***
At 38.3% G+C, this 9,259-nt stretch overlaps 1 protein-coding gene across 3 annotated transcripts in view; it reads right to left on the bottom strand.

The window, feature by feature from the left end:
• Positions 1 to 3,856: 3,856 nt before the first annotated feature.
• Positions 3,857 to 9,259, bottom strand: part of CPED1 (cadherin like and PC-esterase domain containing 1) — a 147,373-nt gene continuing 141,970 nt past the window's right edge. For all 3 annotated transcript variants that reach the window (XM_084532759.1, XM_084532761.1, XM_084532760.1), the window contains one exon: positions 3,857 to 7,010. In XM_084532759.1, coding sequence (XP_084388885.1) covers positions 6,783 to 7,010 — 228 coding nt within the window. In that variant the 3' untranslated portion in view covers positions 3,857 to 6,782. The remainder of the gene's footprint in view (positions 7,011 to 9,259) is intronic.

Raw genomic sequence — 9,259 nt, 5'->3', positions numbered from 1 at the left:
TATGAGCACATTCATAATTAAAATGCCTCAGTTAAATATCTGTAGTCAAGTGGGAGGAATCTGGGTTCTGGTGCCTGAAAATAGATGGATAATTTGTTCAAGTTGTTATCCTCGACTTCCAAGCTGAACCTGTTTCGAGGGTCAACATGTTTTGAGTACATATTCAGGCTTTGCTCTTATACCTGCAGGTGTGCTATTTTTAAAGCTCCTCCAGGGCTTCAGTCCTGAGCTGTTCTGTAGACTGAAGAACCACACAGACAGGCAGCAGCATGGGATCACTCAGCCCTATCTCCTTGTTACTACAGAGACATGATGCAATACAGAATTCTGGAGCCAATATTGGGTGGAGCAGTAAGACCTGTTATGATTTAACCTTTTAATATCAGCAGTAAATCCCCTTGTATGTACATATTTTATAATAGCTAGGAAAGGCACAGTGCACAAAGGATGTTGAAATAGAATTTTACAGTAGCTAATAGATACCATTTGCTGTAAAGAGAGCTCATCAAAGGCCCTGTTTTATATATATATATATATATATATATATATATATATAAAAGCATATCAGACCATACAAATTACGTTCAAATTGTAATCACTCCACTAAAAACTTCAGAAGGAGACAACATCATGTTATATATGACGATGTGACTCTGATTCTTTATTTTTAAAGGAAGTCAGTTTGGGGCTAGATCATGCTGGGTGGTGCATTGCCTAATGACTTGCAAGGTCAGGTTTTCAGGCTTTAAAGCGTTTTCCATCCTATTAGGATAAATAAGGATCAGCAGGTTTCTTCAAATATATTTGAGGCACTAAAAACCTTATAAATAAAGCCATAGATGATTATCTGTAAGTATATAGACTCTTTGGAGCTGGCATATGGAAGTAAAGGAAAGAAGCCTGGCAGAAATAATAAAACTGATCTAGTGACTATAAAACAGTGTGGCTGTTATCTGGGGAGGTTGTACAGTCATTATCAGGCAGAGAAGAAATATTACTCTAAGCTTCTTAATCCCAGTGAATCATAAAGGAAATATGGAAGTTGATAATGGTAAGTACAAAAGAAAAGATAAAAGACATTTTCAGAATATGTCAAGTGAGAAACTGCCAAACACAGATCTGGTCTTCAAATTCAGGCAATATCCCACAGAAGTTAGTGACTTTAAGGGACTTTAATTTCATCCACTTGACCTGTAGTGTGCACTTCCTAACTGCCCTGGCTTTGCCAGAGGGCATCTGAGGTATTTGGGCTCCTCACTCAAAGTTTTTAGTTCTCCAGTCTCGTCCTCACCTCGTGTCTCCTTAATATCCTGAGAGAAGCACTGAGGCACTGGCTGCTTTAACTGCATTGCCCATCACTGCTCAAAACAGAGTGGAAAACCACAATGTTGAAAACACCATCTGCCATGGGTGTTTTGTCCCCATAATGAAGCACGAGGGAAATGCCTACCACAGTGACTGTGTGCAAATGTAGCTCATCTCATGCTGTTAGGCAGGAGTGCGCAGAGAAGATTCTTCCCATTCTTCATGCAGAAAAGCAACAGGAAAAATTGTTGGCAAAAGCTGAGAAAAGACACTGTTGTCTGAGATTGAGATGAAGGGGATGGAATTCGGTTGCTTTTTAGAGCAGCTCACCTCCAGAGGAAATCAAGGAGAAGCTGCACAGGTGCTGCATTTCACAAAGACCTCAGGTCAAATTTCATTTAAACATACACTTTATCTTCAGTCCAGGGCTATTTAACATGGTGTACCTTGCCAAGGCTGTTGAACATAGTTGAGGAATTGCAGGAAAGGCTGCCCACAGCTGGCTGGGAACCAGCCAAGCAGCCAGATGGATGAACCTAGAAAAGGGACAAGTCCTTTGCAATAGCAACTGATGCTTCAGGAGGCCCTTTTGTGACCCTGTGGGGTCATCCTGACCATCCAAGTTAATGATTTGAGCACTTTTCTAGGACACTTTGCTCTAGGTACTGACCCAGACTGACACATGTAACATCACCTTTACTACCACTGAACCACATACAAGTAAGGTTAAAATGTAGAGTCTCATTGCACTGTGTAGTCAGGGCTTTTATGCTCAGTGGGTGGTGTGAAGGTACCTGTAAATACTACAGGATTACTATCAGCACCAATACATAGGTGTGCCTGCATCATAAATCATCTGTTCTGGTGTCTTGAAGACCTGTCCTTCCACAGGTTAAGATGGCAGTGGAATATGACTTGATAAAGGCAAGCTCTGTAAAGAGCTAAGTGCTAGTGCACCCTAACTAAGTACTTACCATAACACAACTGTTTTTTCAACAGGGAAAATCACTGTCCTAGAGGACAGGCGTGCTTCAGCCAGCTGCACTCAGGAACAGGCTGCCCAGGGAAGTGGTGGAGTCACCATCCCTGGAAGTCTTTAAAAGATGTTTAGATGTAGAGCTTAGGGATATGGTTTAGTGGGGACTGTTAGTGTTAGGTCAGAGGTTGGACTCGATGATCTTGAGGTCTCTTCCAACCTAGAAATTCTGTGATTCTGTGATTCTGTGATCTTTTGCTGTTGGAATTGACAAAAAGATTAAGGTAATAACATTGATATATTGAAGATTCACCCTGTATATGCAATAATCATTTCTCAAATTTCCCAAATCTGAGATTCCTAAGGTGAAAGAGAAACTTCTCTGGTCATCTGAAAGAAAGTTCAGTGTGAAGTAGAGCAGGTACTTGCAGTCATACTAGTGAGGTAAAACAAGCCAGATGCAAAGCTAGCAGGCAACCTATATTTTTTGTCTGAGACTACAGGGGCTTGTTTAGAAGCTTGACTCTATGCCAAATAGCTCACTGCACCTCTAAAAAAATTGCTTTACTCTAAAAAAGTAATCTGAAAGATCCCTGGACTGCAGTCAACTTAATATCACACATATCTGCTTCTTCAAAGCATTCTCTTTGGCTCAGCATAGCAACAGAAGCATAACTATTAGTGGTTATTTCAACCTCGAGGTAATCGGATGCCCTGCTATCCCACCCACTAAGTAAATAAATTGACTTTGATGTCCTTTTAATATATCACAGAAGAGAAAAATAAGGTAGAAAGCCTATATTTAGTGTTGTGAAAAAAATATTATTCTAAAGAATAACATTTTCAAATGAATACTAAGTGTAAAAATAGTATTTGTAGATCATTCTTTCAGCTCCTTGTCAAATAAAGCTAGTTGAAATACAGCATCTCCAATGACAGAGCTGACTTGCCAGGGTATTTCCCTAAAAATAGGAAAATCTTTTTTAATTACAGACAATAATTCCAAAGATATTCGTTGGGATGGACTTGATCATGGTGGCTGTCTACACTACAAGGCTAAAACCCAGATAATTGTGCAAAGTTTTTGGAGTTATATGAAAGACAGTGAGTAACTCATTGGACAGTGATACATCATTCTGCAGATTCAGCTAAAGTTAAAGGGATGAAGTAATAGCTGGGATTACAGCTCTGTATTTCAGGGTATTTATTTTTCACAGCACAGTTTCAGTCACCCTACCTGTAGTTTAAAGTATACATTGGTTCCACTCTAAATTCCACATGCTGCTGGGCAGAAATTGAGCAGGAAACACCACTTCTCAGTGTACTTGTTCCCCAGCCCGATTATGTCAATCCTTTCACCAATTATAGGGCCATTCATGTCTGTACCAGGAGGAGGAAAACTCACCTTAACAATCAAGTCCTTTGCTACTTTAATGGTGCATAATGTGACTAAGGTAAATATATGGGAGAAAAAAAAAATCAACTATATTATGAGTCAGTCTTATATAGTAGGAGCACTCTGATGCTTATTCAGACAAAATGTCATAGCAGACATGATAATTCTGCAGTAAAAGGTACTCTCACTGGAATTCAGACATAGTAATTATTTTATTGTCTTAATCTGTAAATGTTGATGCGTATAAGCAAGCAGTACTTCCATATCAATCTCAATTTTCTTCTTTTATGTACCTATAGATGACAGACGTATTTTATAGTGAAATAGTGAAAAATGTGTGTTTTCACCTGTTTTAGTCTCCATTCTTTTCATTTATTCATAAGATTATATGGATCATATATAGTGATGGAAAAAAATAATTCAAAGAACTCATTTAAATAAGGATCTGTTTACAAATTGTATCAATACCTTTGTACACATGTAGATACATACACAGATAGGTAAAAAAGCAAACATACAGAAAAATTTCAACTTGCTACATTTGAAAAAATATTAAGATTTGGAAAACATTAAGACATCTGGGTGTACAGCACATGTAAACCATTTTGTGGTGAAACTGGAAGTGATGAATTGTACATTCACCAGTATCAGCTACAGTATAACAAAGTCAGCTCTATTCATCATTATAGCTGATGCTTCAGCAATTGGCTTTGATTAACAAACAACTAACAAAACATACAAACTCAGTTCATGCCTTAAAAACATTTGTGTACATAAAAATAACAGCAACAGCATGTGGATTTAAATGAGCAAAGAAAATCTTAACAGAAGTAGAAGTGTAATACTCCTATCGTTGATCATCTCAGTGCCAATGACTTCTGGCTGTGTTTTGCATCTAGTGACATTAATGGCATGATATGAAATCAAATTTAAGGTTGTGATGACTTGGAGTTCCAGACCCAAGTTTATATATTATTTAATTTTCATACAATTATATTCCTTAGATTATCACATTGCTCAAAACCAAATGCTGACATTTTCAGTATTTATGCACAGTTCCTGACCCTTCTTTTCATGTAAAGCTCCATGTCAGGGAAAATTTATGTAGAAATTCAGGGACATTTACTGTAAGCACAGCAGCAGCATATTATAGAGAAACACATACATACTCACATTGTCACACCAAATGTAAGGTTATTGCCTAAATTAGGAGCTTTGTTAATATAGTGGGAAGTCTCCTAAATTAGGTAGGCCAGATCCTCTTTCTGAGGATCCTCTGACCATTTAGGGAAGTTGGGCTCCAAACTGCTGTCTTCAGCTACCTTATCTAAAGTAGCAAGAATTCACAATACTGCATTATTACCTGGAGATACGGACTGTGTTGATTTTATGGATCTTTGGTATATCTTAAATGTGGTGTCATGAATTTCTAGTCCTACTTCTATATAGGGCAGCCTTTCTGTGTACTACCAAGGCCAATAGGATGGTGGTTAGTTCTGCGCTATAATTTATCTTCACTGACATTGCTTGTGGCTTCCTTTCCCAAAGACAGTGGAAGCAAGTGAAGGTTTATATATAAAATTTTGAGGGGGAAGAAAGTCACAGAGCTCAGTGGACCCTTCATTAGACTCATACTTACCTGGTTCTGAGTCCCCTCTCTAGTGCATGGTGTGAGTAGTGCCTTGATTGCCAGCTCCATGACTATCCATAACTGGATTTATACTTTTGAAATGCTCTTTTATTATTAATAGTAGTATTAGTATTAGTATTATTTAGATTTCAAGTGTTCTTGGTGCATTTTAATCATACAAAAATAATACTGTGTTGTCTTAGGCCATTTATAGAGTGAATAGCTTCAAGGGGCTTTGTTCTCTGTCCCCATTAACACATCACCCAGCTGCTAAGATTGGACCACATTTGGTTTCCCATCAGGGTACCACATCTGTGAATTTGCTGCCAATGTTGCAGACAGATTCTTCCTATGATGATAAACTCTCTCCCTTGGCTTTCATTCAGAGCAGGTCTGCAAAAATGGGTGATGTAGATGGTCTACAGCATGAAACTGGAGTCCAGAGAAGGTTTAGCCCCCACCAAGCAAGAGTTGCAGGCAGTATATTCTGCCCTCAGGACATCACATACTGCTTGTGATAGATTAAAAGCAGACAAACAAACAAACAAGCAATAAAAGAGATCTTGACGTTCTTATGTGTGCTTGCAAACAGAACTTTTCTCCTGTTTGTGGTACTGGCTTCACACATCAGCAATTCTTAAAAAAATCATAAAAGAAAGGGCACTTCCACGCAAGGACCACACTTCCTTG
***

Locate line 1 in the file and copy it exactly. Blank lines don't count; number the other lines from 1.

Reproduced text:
At 38.3% G+C, this 9,259-nt stretch overlaps 1 protein-coding gene across 3 annotated transcripts in view; it reads right to left on the bottom strand.